For all but 13 seconds, Jose Aldo has been the greatest featherweight fighter in mixed martial arts history.
Unfortunately for Aldo, his career can’t be discussed without prominently mentioning those 13 seconds between the opening bell and his knockout loss to Conor McGregor, who ended Aldo’s UFC title reign and 18-fight winning streak with one incredible punch.
Aldo (26-2) has fought just once since that loss in December 2015, but the Brazilian star has already regained the 145-pound title belt after McGregor moved up in weight. Aldo will attempt to defend it again Saturday at UFC 212 in Rio de Janeiro against rising star Max Holloway.
Even with a difficult fight against a well-deserving contender looming this weekend, Aldo hasn’t been able to get far from the specter of his loss to McGregor — partly because people never stop asking him about it.
“I try to see the good in it, the silver lining in everything,” Aldo said. “But the UFC tried to make this (rematch) happen, and it didn’t. The guy does not want to fight with me again. It may be the last time that people ask. He doesn’t want to have anything to do with me anymore and that’s fine. It happened. It’s in the past.”
McGregor taunted and infuriated Aldo throughout the promotion for that stunning upset. The Irishman went on to become the biggest star in MMA, and it seems improbable that he would ever want to get back down to 145 pounds, let alone to give Aldo another chance to erase the embarrassment.
Aldo knows he’ll have to live with it, and the only way to make the situation palatable is to resume his domination of the division.
After beating Frankie Edgar in his return fight last July to win the belt back, Aldo gets home-cage advantage when the Rio resident takes on Holloway (17-3) at the Jeunesse Arena in front of his fellow Cariocas.
“There’s definitely a different feeling to it,” Aldo said. “Everyone is rooting for me and they all speak Portuguese, so I can interact with everybody. There is a different side to that. It’s close to my gym. My family and friends can be there.”
During his entire fighting prime, Aldo’s work rate and skill have been too much for every opponent except McGregor. Yet he realizes the danger posed by Holloway, the Hawaii-born contender who stands 4 inches taller and presents confounding challenges.
“He’s one of the greatest to do it,” Holloway said of Aldo. “Since I was 17, I watched this guy. He stayed on top of the division. Now it’s time for a new era.”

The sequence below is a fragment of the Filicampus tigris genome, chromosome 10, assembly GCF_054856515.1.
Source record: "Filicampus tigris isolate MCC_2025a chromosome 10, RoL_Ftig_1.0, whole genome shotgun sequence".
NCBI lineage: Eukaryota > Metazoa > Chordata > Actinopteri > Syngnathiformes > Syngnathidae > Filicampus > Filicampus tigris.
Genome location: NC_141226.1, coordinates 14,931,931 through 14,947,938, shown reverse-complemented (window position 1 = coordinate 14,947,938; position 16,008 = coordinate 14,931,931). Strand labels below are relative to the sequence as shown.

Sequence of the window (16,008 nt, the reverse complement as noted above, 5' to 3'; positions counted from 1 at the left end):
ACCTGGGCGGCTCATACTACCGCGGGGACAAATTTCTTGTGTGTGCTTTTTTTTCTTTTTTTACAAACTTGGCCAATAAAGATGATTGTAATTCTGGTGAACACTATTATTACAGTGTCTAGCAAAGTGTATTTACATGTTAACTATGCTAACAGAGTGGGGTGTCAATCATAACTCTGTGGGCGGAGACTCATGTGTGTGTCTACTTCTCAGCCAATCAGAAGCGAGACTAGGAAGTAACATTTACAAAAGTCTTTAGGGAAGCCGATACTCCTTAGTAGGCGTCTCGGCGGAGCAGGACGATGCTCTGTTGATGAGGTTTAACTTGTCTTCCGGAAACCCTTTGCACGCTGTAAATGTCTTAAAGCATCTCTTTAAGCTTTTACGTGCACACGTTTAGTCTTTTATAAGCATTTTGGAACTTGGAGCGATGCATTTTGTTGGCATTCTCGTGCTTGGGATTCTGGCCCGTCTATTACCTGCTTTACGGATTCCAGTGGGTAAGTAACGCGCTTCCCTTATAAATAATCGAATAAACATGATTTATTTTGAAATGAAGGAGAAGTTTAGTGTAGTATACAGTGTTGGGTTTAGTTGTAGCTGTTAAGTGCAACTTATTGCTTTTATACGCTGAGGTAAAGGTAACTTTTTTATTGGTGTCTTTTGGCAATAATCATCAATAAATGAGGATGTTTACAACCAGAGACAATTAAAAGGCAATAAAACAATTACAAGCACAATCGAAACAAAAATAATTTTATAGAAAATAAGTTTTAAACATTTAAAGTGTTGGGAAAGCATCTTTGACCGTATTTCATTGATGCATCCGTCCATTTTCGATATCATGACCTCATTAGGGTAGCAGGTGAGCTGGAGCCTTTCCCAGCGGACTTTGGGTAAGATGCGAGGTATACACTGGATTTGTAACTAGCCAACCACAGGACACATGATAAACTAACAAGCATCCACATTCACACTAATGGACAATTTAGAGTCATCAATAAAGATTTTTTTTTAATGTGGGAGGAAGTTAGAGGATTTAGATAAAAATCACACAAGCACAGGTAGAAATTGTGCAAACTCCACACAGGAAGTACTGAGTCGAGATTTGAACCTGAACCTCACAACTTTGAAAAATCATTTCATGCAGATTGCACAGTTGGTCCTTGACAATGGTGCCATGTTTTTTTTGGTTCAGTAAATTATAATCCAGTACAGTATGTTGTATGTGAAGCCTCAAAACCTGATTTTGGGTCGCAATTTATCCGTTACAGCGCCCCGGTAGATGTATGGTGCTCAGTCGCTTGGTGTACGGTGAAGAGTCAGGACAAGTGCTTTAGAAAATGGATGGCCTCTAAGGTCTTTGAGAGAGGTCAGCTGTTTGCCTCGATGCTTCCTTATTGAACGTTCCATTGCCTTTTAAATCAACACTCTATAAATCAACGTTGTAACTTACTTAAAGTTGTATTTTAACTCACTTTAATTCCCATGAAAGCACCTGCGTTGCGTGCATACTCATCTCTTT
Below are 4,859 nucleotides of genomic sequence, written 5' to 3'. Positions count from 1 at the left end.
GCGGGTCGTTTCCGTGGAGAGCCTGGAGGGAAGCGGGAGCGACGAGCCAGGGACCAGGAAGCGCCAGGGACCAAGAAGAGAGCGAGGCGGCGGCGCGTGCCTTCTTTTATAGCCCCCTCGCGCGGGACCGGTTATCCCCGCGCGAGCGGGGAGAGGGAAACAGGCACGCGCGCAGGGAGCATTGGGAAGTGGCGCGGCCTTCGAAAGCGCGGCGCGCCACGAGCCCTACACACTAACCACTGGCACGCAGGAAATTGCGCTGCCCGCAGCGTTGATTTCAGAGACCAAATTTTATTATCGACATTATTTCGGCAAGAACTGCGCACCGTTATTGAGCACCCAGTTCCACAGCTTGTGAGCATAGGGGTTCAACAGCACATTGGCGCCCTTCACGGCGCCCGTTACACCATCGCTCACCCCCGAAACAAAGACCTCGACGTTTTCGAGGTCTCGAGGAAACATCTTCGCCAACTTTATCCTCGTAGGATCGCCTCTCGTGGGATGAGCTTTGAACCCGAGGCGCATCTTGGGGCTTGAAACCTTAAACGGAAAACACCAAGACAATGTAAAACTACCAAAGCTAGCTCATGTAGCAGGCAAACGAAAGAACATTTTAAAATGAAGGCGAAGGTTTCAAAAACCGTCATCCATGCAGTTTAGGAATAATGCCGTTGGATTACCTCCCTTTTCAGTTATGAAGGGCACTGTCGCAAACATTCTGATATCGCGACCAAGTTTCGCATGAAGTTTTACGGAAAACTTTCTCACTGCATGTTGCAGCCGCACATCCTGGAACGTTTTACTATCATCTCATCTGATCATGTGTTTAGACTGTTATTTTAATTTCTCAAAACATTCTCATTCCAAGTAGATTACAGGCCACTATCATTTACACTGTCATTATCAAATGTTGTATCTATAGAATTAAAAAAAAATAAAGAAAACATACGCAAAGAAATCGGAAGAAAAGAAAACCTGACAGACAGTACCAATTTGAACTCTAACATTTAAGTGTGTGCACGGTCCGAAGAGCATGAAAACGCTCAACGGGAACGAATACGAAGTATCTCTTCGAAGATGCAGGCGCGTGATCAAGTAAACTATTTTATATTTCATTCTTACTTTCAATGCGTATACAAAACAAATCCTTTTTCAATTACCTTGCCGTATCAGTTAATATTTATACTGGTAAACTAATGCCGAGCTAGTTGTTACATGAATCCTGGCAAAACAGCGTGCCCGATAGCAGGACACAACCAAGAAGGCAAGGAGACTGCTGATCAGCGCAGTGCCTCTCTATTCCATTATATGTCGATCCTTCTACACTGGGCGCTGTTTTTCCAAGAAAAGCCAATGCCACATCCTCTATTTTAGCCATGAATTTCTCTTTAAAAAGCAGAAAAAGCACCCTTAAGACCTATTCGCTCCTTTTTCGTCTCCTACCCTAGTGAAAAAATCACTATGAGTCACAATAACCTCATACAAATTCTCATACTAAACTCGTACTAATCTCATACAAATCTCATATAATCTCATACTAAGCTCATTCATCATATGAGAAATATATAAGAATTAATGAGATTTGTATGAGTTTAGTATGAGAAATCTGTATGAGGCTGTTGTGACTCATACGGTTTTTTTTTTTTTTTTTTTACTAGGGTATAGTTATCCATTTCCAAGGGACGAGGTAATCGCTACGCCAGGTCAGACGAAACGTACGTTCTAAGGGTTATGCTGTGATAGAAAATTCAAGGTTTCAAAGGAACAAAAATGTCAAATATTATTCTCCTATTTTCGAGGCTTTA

Holloway is also well-tested after clawing his way to the top of a talent-jammed division. He has racked up 10 consecutive victories since losing a decision to McGregor in August 2013, even winning an interim version of this belt in McGregor’s absence.
What’s more, Holloway is a precise, creative striker whose superior height could put him in many advantageous situations against Aldo, who might need to increase his already formidable activity. Since Aldo has been nearly impossible to take down, Holloway could spend the fight on his feet — and that probably wouldn’t be a bad thing.
Holloway also is singularly focused on MMA. While Aldo has been open about considering retirement or moving on to a boxing career in recent months, Holloway’s hunger for the sport’s biggest prizes hasn’t been satisfied.
“Everybody can get a belt,” Holloway said. “I don’t care. I want an undisputed career. I want the best damn career. I want to be the best guy ever to do this. When I’m done a long time from now, (I want) people still talking about my name as being the undisputed (best) fighter in the world, not only of the featherweights.”
The rest of the UFC 212 card doesn’t pack the visceral appeal of the main event, although former UFC light heavyweight champion Vitor Belfort conceivably could be in his final bout against fellow veteran Nate Marquardt. Top-ranked Brazilian strawweight contender Claudia Gadelha takes on Poland’s Karolina Kowalkiewicz in an intriguing penultimate fight.